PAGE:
After all, most of us are not pretentious to be jerks– we want to appear smart, cultured, and we want our words to stick out, to strike the ear, to sound intentional and brilliant.
But, trust me– otherwise your essay becomes like that verbose dude at the party everyone is trying their best to edge away.
Don’t be that: find your simplest way to tell your story, with a vocabulary that suits, for example, how you might write an email on an important topic to someone of descent intelligent whose opinions you respect.
Write like you know you’re smart, not like you’re trying to prove it.
You’re already talking about what YOU know the most about: your life story. So no need to add anything except the vulnerability and reflectiveness that makes your essay hit home.
Help, I can’t tell if my essay is pretentious!
Contact us for compassionate, swift advice. It can be hard to hear someone challenge your hard-won phrases when you’re aiming to impress. But we know the bigger point is: you’ve got something important to say, and you want to make sure the reader gets it.
Loosen yourself from your wherefores, and we promise you’ll be happy with the essay that results.
How Can I Help? The College Essay Predicament When Your Parent Is A Writer
Some families know they’ll need outside help navigating the college essay, and seek it. Other families have help conveniently located at home– which you might think is a perk, or wish was your situation. But it’s not simple.
Here’s one [longer form] revelation of what happens when mom– writer Anne Anthony– has the very skills her daughter–Samantha Hess– needs when crafting her application essay, but their working dynamic becomes an emotional challenge. At the end, we invite you to share your (horror, triumph) stories of parent input.
Sara: Thank you both for agreeing to reflect on the college essay experience. I thought it’d be interesting to hear from a mother and daughter who’ve gone through it and offer a perspective (and maybe advice or guidance) to those starting that journey.
So, Anne, why don’t you give my readers some background.
Anne: I’ve loved to write all my life and value a well-written sentence more than most mothers do. So, my daughter faced a harder critic in me than she would have with a different parent. I’d worked as a technical writer and analyst. Putting together words in the clearest and most effective way– read, college essay gold!– was something I did every day. I wonder how my daughter felt about my ‘help’ with her college essays. Too much? Too critical?
Samantha: As the daughter of a writer, I always enjoyed reading and writing. English was my favorite subject in high school as it came naturally to me and I excelled at it. I took a lot of pride in my writing. Writing in general is also incredibly personal.
Anne: She was good. Maybe that’s why I expected a lot from her. I wanted to make sure anything she submitted would be her best. Sometimes I felt like I pushed too hard, expected too much. Maybe the way we worked together didn’t help. She’d send me drafts by email. I’d mark up the draft with my edits which always appeared in red on the page. We also sat down together to review the reasons behind the changes.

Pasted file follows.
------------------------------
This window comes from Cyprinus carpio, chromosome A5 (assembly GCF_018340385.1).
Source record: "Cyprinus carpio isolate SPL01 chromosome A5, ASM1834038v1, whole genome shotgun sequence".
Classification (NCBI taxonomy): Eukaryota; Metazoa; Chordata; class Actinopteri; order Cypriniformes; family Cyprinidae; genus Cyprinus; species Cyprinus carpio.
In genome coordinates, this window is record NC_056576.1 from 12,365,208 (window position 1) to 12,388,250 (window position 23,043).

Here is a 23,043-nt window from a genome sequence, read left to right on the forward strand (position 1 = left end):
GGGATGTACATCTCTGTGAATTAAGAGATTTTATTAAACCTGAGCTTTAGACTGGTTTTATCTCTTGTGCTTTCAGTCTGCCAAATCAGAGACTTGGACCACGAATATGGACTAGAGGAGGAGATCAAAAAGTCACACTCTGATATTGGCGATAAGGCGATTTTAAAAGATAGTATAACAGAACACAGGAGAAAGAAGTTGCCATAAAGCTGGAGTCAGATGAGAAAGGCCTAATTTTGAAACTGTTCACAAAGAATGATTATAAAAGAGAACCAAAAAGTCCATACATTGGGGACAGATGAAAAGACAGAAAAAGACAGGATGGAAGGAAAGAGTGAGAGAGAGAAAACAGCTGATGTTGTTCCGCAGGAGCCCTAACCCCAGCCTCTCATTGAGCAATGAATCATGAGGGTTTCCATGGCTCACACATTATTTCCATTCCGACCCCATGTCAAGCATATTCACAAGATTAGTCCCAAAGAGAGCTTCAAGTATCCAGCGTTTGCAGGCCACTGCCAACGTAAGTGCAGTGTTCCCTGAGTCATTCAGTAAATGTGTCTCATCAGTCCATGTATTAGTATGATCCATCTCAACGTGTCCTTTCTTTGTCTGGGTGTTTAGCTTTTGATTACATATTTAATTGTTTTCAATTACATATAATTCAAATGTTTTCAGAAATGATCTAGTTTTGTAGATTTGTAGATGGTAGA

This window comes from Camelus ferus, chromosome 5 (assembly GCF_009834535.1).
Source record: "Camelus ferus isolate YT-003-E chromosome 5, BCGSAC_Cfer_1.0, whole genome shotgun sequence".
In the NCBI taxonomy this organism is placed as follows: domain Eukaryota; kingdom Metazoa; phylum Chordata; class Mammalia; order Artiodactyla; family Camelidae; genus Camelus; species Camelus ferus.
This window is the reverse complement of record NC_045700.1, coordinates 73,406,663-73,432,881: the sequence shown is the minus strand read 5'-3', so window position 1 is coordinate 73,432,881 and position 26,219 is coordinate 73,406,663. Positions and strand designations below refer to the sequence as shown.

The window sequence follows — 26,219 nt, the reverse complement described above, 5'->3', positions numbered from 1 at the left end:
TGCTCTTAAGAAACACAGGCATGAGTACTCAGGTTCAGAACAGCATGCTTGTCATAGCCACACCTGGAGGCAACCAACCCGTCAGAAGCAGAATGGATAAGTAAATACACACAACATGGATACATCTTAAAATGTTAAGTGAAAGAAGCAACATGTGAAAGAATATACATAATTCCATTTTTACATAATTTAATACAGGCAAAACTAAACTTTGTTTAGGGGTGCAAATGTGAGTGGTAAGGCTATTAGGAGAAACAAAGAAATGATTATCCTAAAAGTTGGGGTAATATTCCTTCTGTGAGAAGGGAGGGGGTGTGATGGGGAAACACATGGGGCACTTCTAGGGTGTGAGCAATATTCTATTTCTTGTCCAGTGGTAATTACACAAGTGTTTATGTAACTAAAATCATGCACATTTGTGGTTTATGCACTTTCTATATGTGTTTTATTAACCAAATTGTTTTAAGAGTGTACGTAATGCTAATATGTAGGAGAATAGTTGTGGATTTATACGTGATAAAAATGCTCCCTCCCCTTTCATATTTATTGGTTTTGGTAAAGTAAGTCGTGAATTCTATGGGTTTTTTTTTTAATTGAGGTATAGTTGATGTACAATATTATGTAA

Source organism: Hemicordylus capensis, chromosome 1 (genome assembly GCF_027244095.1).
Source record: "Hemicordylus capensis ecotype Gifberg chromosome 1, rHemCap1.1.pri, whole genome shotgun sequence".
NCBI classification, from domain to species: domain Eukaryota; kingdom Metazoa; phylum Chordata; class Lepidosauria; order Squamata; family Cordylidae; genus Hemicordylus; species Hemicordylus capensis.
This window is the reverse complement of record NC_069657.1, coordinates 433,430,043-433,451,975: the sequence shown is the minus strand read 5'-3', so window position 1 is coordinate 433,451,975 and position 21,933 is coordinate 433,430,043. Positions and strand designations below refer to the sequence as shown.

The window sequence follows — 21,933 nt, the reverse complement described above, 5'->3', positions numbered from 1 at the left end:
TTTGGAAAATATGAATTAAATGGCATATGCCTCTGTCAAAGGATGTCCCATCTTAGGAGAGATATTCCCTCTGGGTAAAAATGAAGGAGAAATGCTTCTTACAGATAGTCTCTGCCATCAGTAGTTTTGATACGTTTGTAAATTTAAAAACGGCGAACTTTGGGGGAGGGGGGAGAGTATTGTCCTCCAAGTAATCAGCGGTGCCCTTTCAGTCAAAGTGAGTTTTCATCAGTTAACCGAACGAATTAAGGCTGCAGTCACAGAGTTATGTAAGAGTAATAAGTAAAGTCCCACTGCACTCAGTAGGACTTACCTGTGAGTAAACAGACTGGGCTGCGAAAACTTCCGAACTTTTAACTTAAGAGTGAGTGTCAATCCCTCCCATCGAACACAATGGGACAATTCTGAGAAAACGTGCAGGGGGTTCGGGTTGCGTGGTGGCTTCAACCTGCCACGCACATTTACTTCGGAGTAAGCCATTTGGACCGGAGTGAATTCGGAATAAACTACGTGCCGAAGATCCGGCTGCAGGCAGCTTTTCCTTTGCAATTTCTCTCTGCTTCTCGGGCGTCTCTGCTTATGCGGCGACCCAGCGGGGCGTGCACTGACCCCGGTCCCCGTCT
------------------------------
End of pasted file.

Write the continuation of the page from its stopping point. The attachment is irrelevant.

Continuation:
At one point, it seemed our relationship was falling apart. I was tired at the end of the day and being asked to critique one more essay which at first seemed half-assed kind of pissed me off. I knew how well my daughter wrote and what she lobbed over the fence, so to speak, seemed incomplete. I thought, I work hard all day, can’t you put some effort into this, Samantha? Maybe we shouldn’t be dredging up this difficult time.
Sara: I understand– it’s hard. I work with parents and high school students all the time who lock heads over their essays. Your insights will help me help them. So, Samantha, was your mom a real editing bitch?
Samantha: She was a tough critic at times but never an editing bitch. It was a difficult time overall: I was stressed out over AP courses I was taking, thoughts of going off to college and leaving all my friends behind, and trying to balance my extra curricular activities as well.
Anne: The problem, Sara, isn’t necessarily solely about writing the main college essay. It’s all the other one-off essays or questions to answer in addition. The concept of only needing to write one essay is just that, a concept. In reality, every college has their own tweak on the essay and wants different details. It felt never-ending and grueling at times.
Samantha: The incredibly vague essay prompts didn’t help either. It’s never been easy for me to sell myself to someone through writing. I would rather have my actions speak to my character and work ethic than write about it. It was discouraging to get my essays back and have them covered in red marks.
In hindsight, I definitely did not put the amount of thought or time into these essays but I wish there were some more positive notes to balance the edits.